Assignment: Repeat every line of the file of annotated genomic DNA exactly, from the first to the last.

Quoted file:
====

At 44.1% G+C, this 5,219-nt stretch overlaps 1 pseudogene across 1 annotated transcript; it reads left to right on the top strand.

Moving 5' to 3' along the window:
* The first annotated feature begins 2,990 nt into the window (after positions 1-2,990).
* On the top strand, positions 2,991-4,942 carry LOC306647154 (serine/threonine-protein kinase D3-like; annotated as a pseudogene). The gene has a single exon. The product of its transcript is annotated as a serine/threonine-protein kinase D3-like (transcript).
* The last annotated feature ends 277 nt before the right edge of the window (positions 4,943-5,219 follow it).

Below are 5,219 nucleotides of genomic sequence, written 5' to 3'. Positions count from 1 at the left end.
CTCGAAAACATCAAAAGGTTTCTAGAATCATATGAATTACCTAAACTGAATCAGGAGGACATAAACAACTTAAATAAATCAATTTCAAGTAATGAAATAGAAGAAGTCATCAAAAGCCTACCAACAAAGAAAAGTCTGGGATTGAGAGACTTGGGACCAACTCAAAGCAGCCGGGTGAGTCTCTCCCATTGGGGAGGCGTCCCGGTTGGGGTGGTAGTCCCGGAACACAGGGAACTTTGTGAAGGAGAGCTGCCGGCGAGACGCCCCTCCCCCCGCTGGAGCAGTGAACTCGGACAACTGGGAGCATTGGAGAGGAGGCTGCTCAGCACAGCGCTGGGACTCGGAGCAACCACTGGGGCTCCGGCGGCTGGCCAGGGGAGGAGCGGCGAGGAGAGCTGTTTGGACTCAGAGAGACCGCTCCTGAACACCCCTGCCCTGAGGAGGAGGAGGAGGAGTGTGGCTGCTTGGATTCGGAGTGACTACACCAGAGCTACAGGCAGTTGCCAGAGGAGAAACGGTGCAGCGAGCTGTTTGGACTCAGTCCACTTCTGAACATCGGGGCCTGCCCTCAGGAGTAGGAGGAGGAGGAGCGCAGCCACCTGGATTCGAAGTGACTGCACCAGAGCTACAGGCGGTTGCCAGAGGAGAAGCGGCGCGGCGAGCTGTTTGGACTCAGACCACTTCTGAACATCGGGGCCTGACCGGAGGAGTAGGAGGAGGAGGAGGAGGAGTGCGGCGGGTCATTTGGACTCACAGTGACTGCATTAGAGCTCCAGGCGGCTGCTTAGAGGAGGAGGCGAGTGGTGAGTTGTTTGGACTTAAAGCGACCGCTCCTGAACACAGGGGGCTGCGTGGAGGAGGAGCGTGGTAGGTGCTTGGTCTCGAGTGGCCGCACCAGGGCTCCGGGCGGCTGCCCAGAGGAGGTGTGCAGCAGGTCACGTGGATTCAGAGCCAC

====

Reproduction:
At 44.1% G+C, this 5,219-nt stretch overlaps 1 pseudogene across 1 annotated transcript; it reads left to right on the top strand.

Moving 5' to 3' along the window:
* The first annotated feature begins 2,990 nt into the window (after positions 1-2,990).
* On the top strand, positions 2,991-4,942 carry LOC306647154 (serine/threonine-protein kinase D3-like; annotated as a pseudogene). The gene has a single exon. The product of its transcript is annotated as a serine/threonine-protein kinase D3-like (transcript).
* The last annotated feature ends 277 nt before the right edge of the window (positions 4,943-5,219 follow it).

Below are 5,219 nucleotides of genomic sequence, written 5' to 3'. Positions count from 1 at the left end.
CTCGAAAACATCAAAAGGTTTCTAGAATCATATGAATTACCTAAACTGAATCAGGAGGACATAAACAACTTAAATAAATCAATTTCAAGTAATGAAATAGAAGAAGTCATCAAAAGCCTACCAACAAAGAAAAGTCTGGGATTGAGAGACTTGGGACCAACTCAAAGCAGCCGGGTGAGTCTCTCCCATTGGGGAGGCGTCCCGGTTGGGGTGGTAGTCCCGGAACACAGGGAACTTTGTGAAGGAGAGCTGCCGGCGAGACGCCCCTCCCCCCGCTGGAGCAGTGAACTCGGACAACTGGGAGCATTGGAGAGGAGGCTGCTCAGCACAGCGCTGGGACTCGGAGCAACCACTGGGGCTCCGGCGGCTGGCCAGGGGAGGAGCGGCGAGGAGAGCTGTTTGGACTCAGAGAGACCGCTCCTGAACACCCCTGCCCTGAGGAGGAGGAGGAGGAGTGTGGCTGCTTGGATTCGGAGTGACTACACCAGAGCTACAGGCAGTTGCCAGAGGAGAAACGGTGCAGCGAGCTGTTTGGACTCAGTCCACTTCTGAACATCGGGGCCTGCCCTCAGGAGTAGGAGGAGGAGGAGCGCAGCCACCTGGATTCGAAGTGACTGCACCAGAGCTACAGGCGGTTGCCAGAGGAGAAGCGGCGCGGCGAGCTGTTTGGACTCAGACCACTTCTGAACATCGGGGCCTGACCGGAGGAGTAGGAGGAGGAGGAGGAGGAGTGCGGCGGGTCATTTGGACTCACAGTGACTGCATTAGAGCTCCAGGCGGCTGCTTAGAGGAGGAGGCGAGTGGTGAGTTGTTTGGACTTAAAGCGACCGCTCCTGAACACAGGGGGCTGCGTGGAGGAGGAGCGTGGTAGGTGCTTGGTCTCGAGTGGCCGCACCAGGGCTCCGGGCGGCTGCCCAGAGGAGGTGTGCAGCAGGTCACGTGGATTCAGAGCCAC